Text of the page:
Sunday, January 4, 2009


So I'm sitting here on Sunday morning, eating French toast and drinking coffee before Church...and you probably thought I was eating bugs every day. Actually I've been eating very well, so please don't worry about me, you’re the ones who have to deal with the temptation of fast food.

We went to Lusaka this weekend to get some more supplies for the construction. On the way there, we took Novice's son, Festus, with us. He's starting his next semester of college next week at the University in Lusaka. The drive is about 5 hours or so, so we talked about all kinds of things (as I've said before, I'm a talker).

Festus is my age, and he's very smart. He knows a lot about the world and Zambia's place in it. Basically, it’s not as if he is isolated and knows nothing beyond Zambia. (I say that because I think often times we might think that everyone in Africa is very isolated and uneducated). He has heard a lot about America, but he wasn't sure if the things he's heard were true or not, so we spent a lot of time talking about it. By the end of our conversation, he was amazed at the great potential America has...he was laughing in near disbelief at some of the things I told him.

He loved hearing about our enormous network of multi-lane roads and highways, where we can pass through a city without stopping and potholes get fixed immediately (here it takes literally years and years, even on the most major of roads)...he was shocked to hear that we had high quality free education up to the age of 18, and that a bus would pick us up if we lived too far away, yet children don't like to go to school and some even drop out! (read that one again Tribers)...he also thought it was so great that you could take out a loan to pay for college or a house, and you didn't even have to pay it back immediately (loans are few and far between here, we told him how badly Americans abuse that concept too)...we told him that a majority of people have a car, and everyone learns to drive when they're a teenager (many people never learn to drive here, and certainly most don’t ever have a car)...he asked what our staple food was, and it was difficult to answer, because in America we eat different kinds of food all the time, usually whatever we feel like having is available...perhaps most fascinating to him was that most Americans can get a job very quickly and easily, but often times we won't settle for something we think is below us (here it can take months and years to find a job, even for someone that has a college degree, literally...years! Daily, we have people coming to our door to ask for a job)...also, most Americans never have to worry about electricity or running water, for the most part if you live in a home it has electricity, not the case here...we talked for hours and the list goes on.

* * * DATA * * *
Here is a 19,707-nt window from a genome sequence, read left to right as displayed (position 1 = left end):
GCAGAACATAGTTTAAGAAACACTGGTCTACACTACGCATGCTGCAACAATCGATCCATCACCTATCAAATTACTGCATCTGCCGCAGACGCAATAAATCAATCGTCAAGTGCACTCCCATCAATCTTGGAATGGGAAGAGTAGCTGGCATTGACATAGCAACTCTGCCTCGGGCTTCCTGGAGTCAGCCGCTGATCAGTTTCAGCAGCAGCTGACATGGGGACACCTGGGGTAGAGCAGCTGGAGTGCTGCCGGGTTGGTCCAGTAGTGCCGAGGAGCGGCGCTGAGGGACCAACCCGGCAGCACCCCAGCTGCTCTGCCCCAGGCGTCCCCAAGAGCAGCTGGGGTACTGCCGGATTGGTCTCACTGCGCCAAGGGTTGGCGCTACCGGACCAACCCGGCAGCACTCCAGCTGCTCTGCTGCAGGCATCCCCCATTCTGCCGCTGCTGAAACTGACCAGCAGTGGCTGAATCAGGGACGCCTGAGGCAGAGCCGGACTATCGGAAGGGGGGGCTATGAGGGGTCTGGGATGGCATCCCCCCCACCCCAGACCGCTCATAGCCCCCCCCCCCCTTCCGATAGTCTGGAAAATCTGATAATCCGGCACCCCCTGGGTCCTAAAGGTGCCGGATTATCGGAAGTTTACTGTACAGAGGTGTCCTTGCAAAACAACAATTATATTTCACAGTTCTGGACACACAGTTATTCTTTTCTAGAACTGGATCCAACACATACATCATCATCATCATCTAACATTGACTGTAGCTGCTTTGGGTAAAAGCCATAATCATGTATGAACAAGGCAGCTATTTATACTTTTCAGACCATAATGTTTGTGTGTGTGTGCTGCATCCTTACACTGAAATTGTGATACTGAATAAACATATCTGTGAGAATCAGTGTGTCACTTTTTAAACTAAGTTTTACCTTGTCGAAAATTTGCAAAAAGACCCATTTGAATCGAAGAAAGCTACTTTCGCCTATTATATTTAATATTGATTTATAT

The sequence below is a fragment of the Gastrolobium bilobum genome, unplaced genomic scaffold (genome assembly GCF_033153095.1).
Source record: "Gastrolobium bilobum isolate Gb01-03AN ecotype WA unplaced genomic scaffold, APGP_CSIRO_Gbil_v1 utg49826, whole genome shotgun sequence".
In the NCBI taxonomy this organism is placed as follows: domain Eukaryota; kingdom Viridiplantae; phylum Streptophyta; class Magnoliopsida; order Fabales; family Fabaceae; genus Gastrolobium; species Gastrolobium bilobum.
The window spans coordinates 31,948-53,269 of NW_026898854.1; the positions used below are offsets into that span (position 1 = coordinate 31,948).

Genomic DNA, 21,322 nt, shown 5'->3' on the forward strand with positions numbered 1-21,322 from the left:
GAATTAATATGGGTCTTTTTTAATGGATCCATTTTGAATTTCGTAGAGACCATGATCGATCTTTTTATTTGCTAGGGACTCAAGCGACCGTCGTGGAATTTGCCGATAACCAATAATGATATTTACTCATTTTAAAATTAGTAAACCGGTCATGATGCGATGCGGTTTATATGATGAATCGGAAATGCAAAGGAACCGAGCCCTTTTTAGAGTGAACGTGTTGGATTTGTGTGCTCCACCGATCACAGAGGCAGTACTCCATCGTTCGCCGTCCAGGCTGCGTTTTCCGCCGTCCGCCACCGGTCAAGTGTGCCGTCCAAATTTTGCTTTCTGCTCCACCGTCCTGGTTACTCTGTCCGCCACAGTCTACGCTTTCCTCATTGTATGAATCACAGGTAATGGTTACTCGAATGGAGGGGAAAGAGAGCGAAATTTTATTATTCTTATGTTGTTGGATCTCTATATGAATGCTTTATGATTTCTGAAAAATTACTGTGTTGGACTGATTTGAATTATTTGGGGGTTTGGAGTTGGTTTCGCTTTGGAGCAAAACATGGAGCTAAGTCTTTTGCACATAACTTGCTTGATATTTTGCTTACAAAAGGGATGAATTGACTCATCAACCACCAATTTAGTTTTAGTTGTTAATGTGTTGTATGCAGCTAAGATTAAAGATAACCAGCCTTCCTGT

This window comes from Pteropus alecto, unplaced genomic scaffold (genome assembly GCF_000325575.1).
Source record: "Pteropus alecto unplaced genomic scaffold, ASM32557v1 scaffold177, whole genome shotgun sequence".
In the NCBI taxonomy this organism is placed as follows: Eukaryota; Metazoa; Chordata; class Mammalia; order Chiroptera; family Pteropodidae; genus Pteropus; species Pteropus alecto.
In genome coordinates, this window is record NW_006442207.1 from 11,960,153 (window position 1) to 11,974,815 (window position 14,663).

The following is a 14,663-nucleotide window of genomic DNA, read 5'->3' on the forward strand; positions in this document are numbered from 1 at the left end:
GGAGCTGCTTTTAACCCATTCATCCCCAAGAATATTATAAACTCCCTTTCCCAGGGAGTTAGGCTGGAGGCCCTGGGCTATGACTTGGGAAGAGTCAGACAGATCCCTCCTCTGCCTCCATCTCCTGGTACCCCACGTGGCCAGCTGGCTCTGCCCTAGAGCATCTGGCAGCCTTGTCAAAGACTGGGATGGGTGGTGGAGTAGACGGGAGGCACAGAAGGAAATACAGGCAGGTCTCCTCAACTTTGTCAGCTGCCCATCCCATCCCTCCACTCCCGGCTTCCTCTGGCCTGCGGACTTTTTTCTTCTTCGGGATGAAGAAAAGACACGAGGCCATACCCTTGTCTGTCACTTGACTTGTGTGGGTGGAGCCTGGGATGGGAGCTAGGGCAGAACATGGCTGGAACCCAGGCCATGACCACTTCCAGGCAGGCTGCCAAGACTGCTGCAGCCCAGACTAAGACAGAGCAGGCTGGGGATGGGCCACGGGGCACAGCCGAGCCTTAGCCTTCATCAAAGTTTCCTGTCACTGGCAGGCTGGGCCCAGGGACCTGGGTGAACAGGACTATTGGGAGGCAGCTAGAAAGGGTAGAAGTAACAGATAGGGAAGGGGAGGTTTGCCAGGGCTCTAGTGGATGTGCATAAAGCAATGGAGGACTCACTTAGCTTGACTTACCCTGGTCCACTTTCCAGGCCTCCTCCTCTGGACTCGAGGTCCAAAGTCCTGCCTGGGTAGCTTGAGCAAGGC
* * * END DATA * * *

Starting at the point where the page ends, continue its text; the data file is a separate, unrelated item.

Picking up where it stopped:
I think Zack and I were both thinking the same incredibly blessed Americans are, despite our incredible abuse of these privileges. Festus asked if there was anything wrong with America too. We told him that many of us Americans have come to think that all these amazing privileges we have are our rights. We think it's our right to own a car, it’s our right to have a house, it’s our right to have amazing infrastructure, it's our right to get a loan, etc. Our economic crises in America is caused because we all try to live outside our means (even though living within our means would still put us above most of the world in terms of wealth)…the economic crisis here is that there are simply less jobs and opportunities than there are people. Even in our "economic crisis", Americans are amazingly well off...this was a definite reminder to that. (My point isn't that we should feel bad about how blessed we are, but maybe that we should keep a healthy perspective, not that I'm innocent either).

It was also a reminder of something else. I recently listened to a sermon by Ed Noble where he said that advertising is built on the idea that we think we could be happier, and that there are things we need to make us happier. It’s even clearer to me over here that no material possession or form of entertainment is truly fulfilling, those aren’t ever going to be the source of our happiness…ever! There are many many people here who have very little, but they are so truly happy. What do you think they’re happy about? I feel like sometimes in America we think it is impossible to be fulfilled without full security in our wealth and comfort. Are you truly fulfilled? Anyways, I’m starting to ramble, sorry.

Our trip to Lusaka went well, we had no delays and we got most of the things we needed, thanks for the prayers. We hope to accomplish a lot on the site this week, so pray for that please! Pray for our obstacles in making progress, that we would overcome them quickly and easily. Thanks all! Email:

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